Despise the figures presented on an earlier post that showed the decline of crime in East London boroughs, this area has a particularly bad reputation for being dangerous, no matter what police reports prove. Thus, it is easy to realise that this is only one of the various representations society have of East London. However this specific representation may be traced down throughout history and linked with the figures of serial killer Jack the Ripper, and more recently, gangster twins Ronnie and Reggie Kray.
The Kray twins were the foremost perpetrators of organised crime in the East End of London during the 50s and 60s. The Guardian (2001) wrote after the last twin’s death that they ‘were the undisputed rulers of London’s East End’.
Some notorious places in the history of the Krays remain still ‘alive’ today, such as The Blind Beggar pub, where Ronnie Kray shot and killed rival gangster George Cornell, situated in Whitechapel Rd.
And this is why the Kray’s legend has never left the East End , infamous for protection rackets, turf wars and the murders of George Cornell and Jack ‘the Hat’ McVitie. By some, they are remembered for their criminal activities but others especially in this area of London remember them for generosity and friendship.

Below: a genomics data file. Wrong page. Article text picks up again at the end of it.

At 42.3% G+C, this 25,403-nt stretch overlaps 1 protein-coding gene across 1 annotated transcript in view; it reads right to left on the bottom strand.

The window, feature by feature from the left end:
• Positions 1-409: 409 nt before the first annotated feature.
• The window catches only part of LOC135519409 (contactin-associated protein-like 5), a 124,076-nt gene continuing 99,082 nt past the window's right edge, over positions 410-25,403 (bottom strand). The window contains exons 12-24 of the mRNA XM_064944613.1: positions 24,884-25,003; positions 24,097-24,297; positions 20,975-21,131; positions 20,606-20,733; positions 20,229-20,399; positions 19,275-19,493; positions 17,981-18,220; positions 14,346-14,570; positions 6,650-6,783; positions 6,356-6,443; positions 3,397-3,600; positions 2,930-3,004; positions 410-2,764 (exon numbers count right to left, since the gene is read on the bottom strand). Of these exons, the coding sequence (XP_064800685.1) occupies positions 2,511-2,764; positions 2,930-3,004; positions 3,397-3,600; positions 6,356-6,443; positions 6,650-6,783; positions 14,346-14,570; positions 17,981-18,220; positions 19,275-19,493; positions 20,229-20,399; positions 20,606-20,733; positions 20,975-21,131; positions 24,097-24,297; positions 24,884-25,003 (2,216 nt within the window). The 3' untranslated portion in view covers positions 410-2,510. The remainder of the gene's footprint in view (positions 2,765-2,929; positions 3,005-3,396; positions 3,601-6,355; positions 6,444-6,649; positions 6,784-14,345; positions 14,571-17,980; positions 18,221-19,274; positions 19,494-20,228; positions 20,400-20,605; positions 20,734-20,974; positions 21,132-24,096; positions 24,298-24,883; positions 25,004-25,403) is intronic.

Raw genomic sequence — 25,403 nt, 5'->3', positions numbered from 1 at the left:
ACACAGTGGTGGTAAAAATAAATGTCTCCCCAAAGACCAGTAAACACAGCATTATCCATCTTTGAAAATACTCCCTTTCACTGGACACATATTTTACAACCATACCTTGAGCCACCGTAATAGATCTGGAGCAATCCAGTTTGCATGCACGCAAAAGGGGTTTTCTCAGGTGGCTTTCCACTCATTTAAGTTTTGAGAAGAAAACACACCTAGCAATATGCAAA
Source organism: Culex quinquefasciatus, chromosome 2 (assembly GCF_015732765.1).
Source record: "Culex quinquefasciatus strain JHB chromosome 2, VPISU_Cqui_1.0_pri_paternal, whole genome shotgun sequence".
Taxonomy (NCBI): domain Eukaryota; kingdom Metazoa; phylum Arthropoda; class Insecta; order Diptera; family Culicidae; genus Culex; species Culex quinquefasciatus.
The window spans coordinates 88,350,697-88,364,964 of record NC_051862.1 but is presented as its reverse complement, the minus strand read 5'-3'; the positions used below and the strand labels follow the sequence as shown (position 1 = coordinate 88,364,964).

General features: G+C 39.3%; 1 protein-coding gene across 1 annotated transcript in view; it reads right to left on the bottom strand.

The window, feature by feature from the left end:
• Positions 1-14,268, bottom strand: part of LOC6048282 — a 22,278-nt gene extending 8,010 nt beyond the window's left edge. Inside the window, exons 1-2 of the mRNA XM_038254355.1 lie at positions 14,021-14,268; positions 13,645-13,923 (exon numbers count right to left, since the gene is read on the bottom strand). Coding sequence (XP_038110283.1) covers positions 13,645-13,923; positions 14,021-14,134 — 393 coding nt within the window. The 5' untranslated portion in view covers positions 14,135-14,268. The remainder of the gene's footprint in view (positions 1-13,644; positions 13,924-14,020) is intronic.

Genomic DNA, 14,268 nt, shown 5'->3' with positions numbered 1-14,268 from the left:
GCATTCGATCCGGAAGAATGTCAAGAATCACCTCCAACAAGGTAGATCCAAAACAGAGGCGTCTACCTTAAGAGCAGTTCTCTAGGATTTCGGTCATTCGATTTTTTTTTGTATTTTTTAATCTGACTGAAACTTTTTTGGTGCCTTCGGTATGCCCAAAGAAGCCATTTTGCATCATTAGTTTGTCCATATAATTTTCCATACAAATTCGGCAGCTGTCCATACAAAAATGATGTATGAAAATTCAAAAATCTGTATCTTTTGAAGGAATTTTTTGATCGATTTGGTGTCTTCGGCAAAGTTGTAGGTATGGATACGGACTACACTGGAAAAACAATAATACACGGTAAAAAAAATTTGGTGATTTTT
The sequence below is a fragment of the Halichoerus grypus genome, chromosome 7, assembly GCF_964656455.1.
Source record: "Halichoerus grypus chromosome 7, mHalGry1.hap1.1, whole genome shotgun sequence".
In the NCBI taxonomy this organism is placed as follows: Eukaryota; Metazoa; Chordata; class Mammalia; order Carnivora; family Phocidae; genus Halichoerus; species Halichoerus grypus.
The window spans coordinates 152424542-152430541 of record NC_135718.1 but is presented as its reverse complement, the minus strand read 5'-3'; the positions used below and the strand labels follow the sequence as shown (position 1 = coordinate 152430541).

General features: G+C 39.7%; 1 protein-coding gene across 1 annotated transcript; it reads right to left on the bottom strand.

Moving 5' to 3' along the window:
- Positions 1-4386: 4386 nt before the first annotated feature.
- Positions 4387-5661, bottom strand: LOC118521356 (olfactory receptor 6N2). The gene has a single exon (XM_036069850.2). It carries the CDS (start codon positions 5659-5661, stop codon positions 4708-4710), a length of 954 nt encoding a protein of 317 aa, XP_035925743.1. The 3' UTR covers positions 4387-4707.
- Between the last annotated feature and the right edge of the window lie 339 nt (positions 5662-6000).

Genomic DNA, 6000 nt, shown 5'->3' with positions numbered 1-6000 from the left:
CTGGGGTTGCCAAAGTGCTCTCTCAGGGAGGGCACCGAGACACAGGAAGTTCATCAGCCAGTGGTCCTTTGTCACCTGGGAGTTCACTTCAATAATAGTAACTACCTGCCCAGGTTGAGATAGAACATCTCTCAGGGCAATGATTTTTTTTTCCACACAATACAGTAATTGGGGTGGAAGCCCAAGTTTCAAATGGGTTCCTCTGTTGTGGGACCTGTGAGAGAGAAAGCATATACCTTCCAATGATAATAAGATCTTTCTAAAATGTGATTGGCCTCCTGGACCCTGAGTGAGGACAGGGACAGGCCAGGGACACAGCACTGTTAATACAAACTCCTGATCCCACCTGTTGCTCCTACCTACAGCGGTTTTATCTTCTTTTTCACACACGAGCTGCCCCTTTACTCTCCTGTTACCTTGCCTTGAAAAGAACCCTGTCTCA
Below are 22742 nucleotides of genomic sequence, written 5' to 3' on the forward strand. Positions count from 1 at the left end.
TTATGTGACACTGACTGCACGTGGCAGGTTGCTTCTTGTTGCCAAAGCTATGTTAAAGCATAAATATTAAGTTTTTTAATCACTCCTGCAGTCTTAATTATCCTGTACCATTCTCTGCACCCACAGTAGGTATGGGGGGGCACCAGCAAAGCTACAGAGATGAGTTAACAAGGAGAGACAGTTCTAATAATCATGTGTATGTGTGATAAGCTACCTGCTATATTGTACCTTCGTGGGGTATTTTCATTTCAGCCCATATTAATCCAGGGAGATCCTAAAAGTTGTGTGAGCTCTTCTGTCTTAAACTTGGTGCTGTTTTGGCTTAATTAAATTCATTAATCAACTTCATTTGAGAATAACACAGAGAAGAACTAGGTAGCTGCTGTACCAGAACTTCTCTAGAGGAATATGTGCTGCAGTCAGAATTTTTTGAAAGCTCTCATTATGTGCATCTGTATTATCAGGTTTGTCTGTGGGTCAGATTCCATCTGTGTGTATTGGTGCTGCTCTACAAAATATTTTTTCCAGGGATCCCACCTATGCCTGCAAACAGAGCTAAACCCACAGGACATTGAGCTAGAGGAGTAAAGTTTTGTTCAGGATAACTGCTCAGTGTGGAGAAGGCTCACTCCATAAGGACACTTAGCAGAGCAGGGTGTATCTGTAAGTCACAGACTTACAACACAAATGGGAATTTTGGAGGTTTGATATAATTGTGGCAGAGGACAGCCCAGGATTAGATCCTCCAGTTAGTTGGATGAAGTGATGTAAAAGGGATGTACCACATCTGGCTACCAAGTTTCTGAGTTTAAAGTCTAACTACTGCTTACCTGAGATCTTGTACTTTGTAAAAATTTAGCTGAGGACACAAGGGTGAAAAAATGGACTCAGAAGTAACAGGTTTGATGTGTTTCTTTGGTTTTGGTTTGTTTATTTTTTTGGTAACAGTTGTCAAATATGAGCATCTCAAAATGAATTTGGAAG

The existence of historical figures like these ones, and their story, have a real impact in the way we perceive our surroundings, and thus, the way society portraits the area and its inhabitants.
Brooke, M. (2015). Krays, Lucan, Ruth Ellis and Jack the Ripper on murder list linked to pubs. [online] East London Advertiser. Available at: http://www.eastlondonadvertiser.co.uk/news/krays_lucan_ruth_ellis_and_jack_the_ripper_on_murder_list_linked_to_pubs_1_4006600 [Accessed 2 Mar. 2015].
Hill, A. (2001). Kray’s deathbed secrets revealed. [online] the Guardian. Available at: http://www.theguardian.com/uk/2001/mar/25/ameliahill.theobserver [Accessed 3 Mar. 2015].
Post by: Marta Santillana